The Canary Institute of Agrarian Research (ICIA), attached to the Council of Agriculture, Livestock and Fisheries of the Government of the Canary Islands, has established itself as a leader in the research of tropical fruit trees on a national and international scale, with a germplasm bank that serves as a source of plant material for improvement programs in agricultural production. The Institute runs the Finca Cueva del Polvo, located in the municipality of Guía de Isora, in Tenerife, which has the largest collections of banana and mango germplasm in Spain, as well as important collections of lychee and carambola.
The Councillor of Agriculture, Livestock and Fisheries of the Government of the Canary Islands, Alicia Vanoostende, visited the Cueva del Polvo Farm on August 12 to take a firsthand look at the work being done in this fruit farm. Accompanied by the president of the ICIA, Juan Francisco Padrón, and researchers Juan Cabrera, María José Grajal and Pedro Modesto, among others, she toured a plot that is carrying out various internationally prestigious trials for the improvement of tropical and subtropical crops.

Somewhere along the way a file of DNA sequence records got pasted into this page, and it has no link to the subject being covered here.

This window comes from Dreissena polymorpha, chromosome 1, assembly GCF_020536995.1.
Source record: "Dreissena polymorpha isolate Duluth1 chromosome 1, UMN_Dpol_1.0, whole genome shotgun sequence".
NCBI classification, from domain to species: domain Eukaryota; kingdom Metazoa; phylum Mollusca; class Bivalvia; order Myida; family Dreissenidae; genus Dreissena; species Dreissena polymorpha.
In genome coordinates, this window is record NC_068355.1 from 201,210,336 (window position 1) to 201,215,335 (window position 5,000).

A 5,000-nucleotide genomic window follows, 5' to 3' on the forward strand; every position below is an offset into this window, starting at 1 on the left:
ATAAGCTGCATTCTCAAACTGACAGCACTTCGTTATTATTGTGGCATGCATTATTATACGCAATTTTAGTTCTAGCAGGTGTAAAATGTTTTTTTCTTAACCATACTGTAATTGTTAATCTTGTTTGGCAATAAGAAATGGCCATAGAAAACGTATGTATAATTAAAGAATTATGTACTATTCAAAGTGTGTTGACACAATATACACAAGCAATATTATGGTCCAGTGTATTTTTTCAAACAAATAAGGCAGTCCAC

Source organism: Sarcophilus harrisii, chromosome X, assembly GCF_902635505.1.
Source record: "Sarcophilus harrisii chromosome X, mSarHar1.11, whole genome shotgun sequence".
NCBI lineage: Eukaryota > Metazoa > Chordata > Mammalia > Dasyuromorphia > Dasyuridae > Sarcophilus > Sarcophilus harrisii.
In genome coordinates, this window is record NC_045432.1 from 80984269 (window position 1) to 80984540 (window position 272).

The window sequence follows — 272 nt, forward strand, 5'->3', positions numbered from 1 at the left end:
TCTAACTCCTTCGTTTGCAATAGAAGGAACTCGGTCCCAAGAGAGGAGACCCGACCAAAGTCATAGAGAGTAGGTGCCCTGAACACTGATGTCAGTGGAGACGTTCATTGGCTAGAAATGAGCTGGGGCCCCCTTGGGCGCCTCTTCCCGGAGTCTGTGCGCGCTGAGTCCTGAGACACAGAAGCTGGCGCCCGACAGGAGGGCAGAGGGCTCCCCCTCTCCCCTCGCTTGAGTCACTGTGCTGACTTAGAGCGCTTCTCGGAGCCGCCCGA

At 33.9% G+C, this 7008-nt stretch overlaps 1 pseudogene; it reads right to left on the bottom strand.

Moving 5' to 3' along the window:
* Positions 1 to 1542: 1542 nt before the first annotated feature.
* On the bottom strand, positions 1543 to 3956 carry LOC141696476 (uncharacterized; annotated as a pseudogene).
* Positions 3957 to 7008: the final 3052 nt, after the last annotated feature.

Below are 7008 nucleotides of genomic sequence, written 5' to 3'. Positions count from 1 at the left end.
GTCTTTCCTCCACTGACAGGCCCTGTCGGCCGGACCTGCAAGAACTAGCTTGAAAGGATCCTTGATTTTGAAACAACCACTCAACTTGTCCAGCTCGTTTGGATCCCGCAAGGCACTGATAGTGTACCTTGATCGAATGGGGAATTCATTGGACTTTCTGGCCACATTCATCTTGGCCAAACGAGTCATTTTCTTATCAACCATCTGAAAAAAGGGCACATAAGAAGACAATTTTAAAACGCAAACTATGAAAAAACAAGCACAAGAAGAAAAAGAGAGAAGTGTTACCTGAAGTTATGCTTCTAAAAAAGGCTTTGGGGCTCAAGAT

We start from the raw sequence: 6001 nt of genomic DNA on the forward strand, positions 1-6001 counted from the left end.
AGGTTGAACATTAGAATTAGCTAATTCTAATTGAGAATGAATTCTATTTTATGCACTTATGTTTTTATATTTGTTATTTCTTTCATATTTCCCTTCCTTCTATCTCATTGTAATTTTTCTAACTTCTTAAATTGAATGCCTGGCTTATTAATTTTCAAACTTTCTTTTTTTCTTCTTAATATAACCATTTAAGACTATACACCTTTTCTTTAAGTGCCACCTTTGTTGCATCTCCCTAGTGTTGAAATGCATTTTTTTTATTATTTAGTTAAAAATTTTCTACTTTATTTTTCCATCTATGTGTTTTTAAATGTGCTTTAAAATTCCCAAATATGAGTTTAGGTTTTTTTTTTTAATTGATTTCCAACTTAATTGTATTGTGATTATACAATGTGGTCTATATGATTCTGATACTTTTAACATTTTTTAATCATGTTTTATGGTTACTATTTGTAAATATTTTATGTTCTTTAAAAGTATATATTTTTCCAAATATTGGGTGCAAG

Vanoostende highlighted the potential of a farm "where research is carried out and the knowledge obtained is subsequently transmitted to the sector, allowing for the improvement of agricultural production in the Canary Islands." Along these lines, she pointed to the importance of keeping "a complete banana and mango germplasm bank, which is essential in the field of research in order to have different plant materials that can help in the optimization of resources."
At the moment, the ICIA is carrying out technical tests for the varietal identification of bananas and tropical pineapples in the Cueva del Polvo, necessary for the registration of plant varieties, the organic cultivation of bananas within the European project Fruttmac, and the development of the Clismaban project, aimed at evaluating and supplying highly resilient plant material to producers in order to help them face new challenges.